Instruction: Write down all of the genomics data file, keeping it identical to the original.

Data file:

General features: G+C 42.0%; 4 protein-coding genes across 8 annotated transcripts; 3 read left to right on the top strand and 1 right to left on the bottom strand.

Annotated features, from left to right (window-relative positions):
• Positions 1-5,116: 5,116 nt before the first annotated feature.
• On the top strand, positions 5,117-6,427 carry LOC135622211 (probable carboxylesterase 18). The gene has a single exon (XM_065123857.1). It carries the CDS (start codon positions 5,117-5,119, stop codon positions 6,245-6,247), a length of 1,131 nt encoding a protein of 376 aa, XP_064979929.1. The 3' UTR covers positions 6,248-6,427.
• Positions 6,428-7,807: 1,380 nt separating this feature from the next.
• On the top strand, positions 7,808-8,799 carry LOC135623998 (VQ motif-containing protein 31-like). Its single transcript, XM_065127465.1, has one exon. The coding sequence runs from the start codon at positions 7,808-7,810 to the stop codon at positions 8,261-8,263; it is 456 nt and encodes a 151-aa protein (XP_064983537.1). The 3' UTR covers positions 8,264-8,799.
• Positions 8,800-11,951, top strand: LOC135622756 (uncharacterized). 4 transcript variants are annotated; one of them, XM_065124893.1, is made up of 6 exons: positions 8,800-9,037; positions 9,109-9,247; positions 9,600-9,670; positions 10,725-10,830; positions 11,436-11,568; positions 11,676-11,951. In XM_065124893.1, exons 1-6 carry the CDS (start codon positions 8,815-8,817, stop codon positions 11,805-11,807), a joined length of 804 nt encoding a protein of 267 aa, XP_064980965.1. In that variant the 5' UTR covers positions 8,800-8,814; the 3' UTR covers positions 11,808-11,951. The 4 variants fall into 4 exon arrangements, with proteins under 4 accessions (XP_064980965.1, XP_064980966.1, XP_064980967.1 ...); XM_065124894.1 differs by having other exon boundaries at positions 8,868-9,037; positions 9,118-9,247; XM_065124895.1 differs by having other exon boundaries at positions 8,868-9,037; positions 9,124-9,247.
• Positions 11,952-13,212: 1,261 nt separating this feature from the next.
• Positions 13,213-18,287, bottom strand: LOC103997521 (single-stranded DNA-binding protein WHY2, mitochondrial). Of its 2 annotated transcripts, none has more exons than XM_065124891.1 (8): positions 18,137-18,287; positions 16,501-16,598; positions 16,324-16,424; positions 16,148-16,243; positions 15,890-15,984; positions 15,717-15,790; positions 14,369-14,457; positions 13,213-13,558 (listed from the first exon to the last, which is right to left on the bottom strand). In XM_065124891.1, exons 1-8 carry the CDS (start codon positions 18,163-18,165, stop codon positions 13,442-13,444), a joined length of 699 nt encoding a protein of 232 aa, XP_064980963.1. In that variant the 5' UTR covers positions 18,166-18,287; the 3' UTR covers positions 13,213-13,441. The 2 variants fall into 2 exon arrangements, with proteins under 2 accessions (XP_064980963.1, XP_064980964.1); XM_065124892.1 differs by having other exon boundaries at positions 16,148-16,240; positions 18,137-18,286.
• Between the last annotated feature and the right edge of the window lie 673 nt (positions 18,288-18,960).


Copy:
General features: G+C 42.0%; 4 protein-coding genes across 8 annotated transcripts; 3 read left to right on the top strand and 1 right to left on the bottom strand.

Annotated features, from left to right (window-relative positions):
• Positions 1-5,116: 5,116 nt before the first annotated feature.
• On the top strand, positions 5,117-6,427 carry LOC135622211 (probable carboxylesterase 18). The gene has a single exon (XM_065123857.1). It carries the CDS (start codon positions 5,117-5,119, stop codon positions 6,245-6,247), a length of 1,131 nt encoding a protein of 376 aa, XP_064979929.1. The 3' UTR covers positions 6,248-6,427.
• Positions 6,428-7,807: 1,380 nt separating this feature from the next.
• On the top strand, positions 7,808-8,799 carry LOC135623998 (VQ motif-containing protein 31-like). Its single transcript, XM_065127465.1, has one exon. The coding sequence runs from the start codon at positions 7,808-7,810 to the stop codon at positions 8,261-8,263; it is 456 nt and encodes a 151-aa protein (XP_064983537.1). The 3' UTR covers positions 8,264-8,799.
• Positions 8,800-11,951, top strand: LOC135622756 (uncharacterized). 4 transcript variants are annotated; one of them, XM_065124893.1, is made up of 6 exons: positions 8,800-9,037; positions 9,109-9,247; positions 9,600-9,670; positions 10,725-10,830; positions 11,436-11,568; positions 11,676-11,951. In XM_065124893.1, exons 1-6 carry the CDS (start codon positions 8,815-8,817, stop codon positions 11,805-11,807), a joined length of 804 nt encoding a protein of 267 aa, XP_064980965.1. In that variant the 5' UTR covers positions 8,800-8,814; the 3' UTR covers positions 11,808-11,951. The 4 variants fall into 4 exon arrangements, with proteins under 4 accessions (XP_064980965.1, XP_064980966.1, XP_064980967.1 ...); XM_065124894.1 differs by having other exon boundaries at positions 8,868-9,037; positions 9,118-9,247; XM_065124895.1 differs by having other exon boundaries at positions 8,868-9,037; positions 9,124-9,247.
• Positions 11,952-13,212: 1,261 nt separating this feature from the next.
• Positions 13,213-18,287, bottom strand: LOC103997521 (single-stranded DNA-binding protein WHY2, mitochondrial). Of its 2 annotated transcripts, none has more exons than XM_065124891.1 (8): positions 18,137-18,287; positions 16,501-16,598; positions 16,324-16,424; positions 16,148-16,243; positions 15,890-15,984; positions 15,717-15,790; positions 14,369-14,457; positions 13,213-13,558 (listed from the first exon to the last, which is right to left on the bottom strand). In XM_065124891.1, exons 1-8 carry the CDS (start codon positions 18,163-18,165, stop codon positions 13,442-13,444), a joined length of 699 nt encoding a protein of 232 aa, XP_064980963.1. In that variant the 5' UTR covers positions 18,166-18,287; the 3' UTR covers positions 13,213-13,441. The 2 variants fall into 2 exon arrangements, with proteins under 2 accessions (XP_064980963.1, XP_064980964.1); XM_065124892.1 differs by having other exon boundaries at positions 16,148-16,240; positions 18,137-18,286.
• Between the last annotated feature and the right edge of the window lie 673 nt (positions 18,288-18,960).